Protection after the trial period
Pregnant women who have duly informed their employer of their pregnancy, with medical proof, may not:
- be summoned to a pre-dismissal interview;
- have their employment contracts terminated by the employer.
This protection from dismissal is valid throughout the pregnancy and until the end of the maternity leave (12 weeks after birth).
Any dismissal or summons to a pre-dismissal interview occurring once the employer has been duly informed of the employee's pregnancy is legally null and void.
Dismissal for serious misconduct
In the event of serious misconduct, employers may suspend the employee with immediate effect, but they may not send the employee a formal letter of dismissal.
The employer must then file a request with the Labour tribunal for authorisation to terminate the employment contract. The tribunal will assess the gravity of the misconduct and decide whether or not to validate the immediate suspension and thus terminate the employee's contract.
Serious misconduct is any act or serious fault which immediately and irreparably renders it impossible to maintain a working relationship.
The employee may apply to the president of the Labour tribunal within 15 days of notification of suspension for a ruling on the maintenance or suspension of pay, pending final resolution of the dispute.
In the event of irregular dismissal without a suspension, occurring in the conditions mentioned above, the president of the tribunal will order the pregnant employee's reinstatement.
Cessation of business by the employer
If the employer has ceased trading, the termination of a pregnant or breastfeeding employee's employment contract will not be declared null and void.
Indeed, in the event of total and definitive closure of the business, the employer is authorised to dismiss pregnant and breastfeeding women in spite of their special status.
Adjustment of working conditions for the benefit of pregnant or breastfeeding women
Pregnant women are also entitled to an exemption from work, without loss of pay, to attend prenatal exams when they inevitably take place during working hours.
Pregnant or breastfeeding women are not obliged to work overtime (i.e. any work beyond the daily and weekly limits of normal working hours) if they do not wish to do so.
Activities posing a danger to health and safety
Certain activities are likely to pose a specific risk of exposure to chemical substances, processes or working conditions that are potentially hazardous for pregnant or breastfeeding women.
Employers are required to disclose to their pregnant or breastfeeding employees a list of activities which may be harmful to their health and safety.
Furthermore, employers are obliged to evaluate the occupational risks and, if need be, upon the advice of the occupational health practitioner, take any and all necessary measures to prevent pregnant or breastfeeding women from being exposed to these risks.
These activities are divided into 2 categories:
- Category 1: activities likely to present a risk of exposure to certain substances, processes or working conditions. Category 1 activities may include:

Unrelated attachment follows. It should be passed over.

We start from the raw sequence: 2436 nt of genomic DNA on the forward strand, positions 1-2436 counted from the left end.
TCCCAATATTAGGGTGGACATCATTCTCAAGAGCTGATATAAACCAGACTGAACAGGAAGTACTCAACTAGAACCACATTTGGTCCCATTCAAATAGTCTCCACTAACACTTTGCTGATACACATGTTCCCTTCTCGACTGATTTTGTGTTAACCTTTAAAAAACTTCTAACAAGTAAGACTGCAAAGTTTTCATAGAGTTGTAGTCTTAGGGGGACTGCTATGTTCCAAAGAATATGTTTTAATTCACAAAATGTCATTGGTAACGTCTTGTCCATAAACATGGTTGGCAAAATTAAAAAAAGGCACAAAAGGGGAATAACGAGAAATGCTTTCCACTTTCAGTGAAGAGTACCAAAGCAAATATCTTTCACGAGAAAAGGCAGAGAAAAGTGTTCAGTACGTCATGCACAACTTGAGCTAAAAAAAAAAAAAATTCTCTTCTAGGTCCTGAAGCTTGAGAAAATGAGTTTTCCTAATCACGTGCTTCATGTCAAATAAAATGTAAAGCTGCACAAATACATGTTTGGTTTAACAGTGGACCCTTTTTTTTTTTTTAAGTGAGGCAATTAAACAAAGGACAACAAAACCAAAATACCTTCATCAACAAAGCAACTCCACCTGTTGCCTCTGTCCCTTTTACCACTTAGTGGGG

- tasks such as lifting loads of over 5 kg;
- tasks involving a risk of falling or slipping;
- tasks requiring the employee to constantly be in a crouched or bent position.
- work taking place in a high atmospheric pressure environment (e.g. pressure chambers, underwater diving, etc.);
- underground mining and related work.
- Category 2: activities entailing a risk of exposure to certain substances or working conditions likely to endanger employees' health and safety. Category 2 activities may include:
- tasks which bring the woman into contact with chemical substances such as lead, mercury, strong acids used in the manufacture of isopropyl alcohol, auramine, formaldehyde, hydrocarbons or other toxic or carcinogenic substances;
- tasks entailing a risk of exposure to biological agents such as toxoplasma or the rubella virus.
For jobs falling into Category 1, employers are required to carry out an assessment of the nature, level and duration of exposure inherent in the activity, to determine whether or not the woman would jeopardise her health by continuing to do the job, and whether it could impact on her pregnancy or breastfeeding.
This assessment must be carried out in collaboration with the competent occupational health practitioner. If a genuine risk is found to exist, employers are required, on the advice of the competent occupational health practitioner, to:
- make a temporary adjustment to the woman's job (in terms of her working conditions or her working time) to eliminate the risk;
- if an adjustment is technically or objectively impossible, reassign her to a different job on the same salary as before;
- or, if such a transfer is technically or objectively impossible, exempt the employee from work for the entire duration for which her health and safety are at an elevated risk, according to the occupational health practitioner.
For jobs falling into Category 2, protective measures must be put in place if there is even a credible risk of exposure to these tasks. If such a risk is found to exist, employers are required, after having sought the advice of the occupational health practitioner, to: